The 1,000,000 mile Elantra


#1

#2

500+ miles per day, every day…for five years


#3

To be fair, she is driving in Kansas, where the roads are good, they don’t get much snow/ice or have roads littered with potholes.


#4

i sat in a Hyundai elantra rental car and got out before i even turned the key…i wouldn’t wanna drive that plastic thing even for 5 min…500 mi/day? lol …torture


#5

10 hours a day/ 7 days a week in an Elantra. I couldn’t do it. I spend 3 hours a day / 5 days a week in the car and thats way more than enough


#6

If I had to do 1,000,000 miles in five years, I’d get a CPO 2017 Lexus ES 350. Reason being it will still have five years of unlimited mileage, bumper to bumper warranty. And it’s a cushy highway car.

I do wonder what sort of proof of maintenance is required to keep that warranty.


#7

Wow, I don’t really follow Lexus, and didn’t realize they had such a nice CPO warranty.

It would be my luck though, the engine would die at year 5, day 1 with 1,000,000 on the clock.


#8

I’d say you still got your money’s worth :yum:


#9

I find it extremely hard to believe someone actually drove that much in five years.
I need to see tire purchases and maintenance records.


#10

I wonder what the residual is like on a million mile lease…

In the article it said Hyundai closely examined the car and her records and concluded she actually did it.


#11

I think the reason Hyundai closely examined it is because even the engineers at Hyundai could not believe their POS would last for so many miles. They check all the components which were due to have failed at 100k miles and tried to determine why they hadn’t…


#12

My favorite part of the story is the SUV style grille guard she has installed. I’m guessing that Kansas gets some large, stupid four legged friends that like to wander roadside?


#13

Her job is in auto parts, so I’m assuming she had some kind of help with pricing on regular maintenance items as well as anything crazy that came up. They never detailed all the stuff that crapped out on the car over those million miles. Plus since it’s for business purposes I’m guessing it all got written off too.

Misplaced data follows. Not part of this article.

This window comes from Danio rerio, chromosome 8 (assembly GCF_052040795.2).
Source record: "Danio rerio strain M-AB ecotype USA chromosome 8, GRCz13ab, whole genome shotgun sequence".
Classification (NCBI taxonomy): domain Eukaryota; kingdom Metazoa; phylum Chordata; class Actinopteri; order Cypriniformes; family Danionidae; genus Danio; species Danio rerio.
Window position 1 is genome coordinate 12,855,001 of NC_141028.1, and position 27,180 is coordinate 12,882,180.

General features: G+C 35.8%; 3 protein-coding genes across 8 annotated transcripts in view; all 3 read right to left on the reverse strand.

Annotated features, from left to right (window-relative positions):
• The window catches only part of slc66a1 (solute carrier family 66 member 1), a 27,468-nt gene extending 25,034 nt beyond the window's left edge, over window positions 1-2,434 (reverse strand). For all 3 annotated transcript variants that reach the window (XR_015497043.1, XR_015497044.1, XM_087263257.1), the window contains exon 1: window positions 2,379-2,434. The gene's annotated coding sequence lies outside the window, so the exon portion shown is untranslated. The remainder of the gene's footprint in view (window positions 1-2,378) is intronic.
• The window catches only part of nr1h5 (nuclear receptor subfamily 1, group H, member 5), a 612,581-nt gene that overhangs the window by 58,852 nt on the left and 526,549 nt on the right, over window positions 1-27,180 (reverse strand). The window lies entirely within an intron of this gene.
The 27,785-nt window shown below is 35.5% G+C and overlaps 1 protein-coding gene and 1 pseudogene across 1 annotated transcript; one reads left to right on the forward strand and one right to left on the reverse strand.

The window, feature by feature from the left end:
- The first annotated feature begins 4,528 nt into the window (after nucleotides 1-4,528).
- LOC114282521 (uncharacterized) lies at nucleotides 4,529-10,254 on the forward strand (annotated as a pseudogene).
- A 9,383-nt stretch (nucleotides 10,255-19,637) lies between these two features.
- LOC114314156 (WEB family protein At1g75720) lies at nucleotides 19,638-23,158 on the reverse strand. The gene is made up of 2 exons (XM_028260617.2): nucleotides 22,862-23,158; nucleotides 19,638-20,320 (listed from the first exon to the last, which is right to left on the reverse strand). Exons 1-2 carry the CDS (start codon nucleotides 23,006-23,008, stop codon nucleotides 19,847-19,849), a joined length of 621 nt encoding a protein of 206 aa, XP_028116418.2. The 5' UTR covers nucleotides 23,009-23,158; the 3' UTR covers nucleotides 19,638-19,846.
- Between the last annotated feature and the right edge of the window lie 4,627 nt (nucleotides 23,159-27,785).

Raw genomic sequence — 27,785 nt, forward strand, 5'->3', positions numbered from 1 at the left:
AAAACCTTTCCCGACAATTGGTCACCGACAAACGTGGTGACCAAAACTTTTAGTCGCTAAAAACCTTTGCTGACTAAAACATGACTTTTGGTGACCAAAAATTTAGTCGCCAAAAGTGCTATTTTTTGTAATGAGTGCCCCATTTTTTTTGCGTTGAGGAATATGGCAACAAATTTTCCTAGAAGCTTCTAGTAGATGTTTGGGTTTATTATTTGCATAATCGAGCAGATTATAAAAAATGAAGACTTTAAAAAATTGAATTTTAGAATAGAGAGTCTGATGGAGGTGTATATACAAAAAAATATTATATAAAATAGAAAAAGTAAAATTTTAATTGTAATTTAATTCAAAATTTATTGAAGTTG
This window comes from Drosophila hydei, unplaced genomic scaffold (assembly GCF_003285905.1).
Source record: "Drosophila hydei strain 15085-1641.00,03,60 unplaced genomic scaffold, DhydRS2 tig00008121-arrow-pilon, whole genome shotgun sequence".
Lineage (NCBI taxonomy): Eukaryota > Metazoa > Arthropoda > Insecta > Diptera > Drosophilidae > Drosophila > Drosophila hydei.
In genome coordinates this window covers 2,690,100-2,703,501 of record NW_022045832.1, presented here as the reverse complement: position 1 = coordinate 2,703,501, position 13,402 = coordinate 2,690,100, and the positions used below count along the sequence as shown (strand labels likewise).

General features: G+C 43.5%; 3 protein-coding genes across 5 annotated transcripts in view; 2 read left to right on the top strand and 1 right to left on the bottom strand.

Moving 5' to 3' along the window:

#14

Someone got fired for over-engineering parts and therefore costing them money :smile:


#15

-150% … the bank would pay you to drive


#16

Actually all joking aside this is an interesting topic. By definition a true Leasehackr doesn’t have to worry too much about reliability. They acquire and then dispatch the car before the warranty runs out. Reliability only comes into play if you depend on your car for work/school and you worry about your Fiat crapping out too often.

Someone like the Hyundai lady can’t do a lease. She has to worry about reliability. So what makes a reliable modern car?

That 2013 Elantra runs a 1.8 non-turbo motor. The article doesn’t say if it is a manual or automatic but even the auto in that car is only a 6 speed- very well sorted technology. Google up some interior shots and you’ll see that most things have physical controls- no screen required to run the AC. If it was built well (as this one clearly was) it is the automotive equivalent of a cockroach.

I suspect that the move to turbo motors, 8 and 10 speed automatics with or without dual clutch systems, integration of controls into computerized systems without digital and tons of electronic driver’s aids is going to mean lower long term reliability.

If you want true long term reliability you want a car that debuted new in the early 2000’s through about 2010. After that you are at the mercy of turbos and modern electronics.


#17

Cars are usually past their prime after 10 years…


#18

Isnt Benz advertising the same warranty on cpo’s now ? Only difference is you would actually be putting more miles on their loaners than on your own car so would be hard to hit 1mil miles on it…


#19

That’s a high score on the LH calculator thanks to a new car every million miles xD


#20

Hyundai was skeptical initially, and sent technicians to inspect the veracity of the million claim. According to this report from Carscoops, Hyundai inspected the engine block serial numbers, pulled the car’s diagnostic information, checked the dealer’s service history, and ran a CarFax report, to name a few. They came away impressed. I am, too.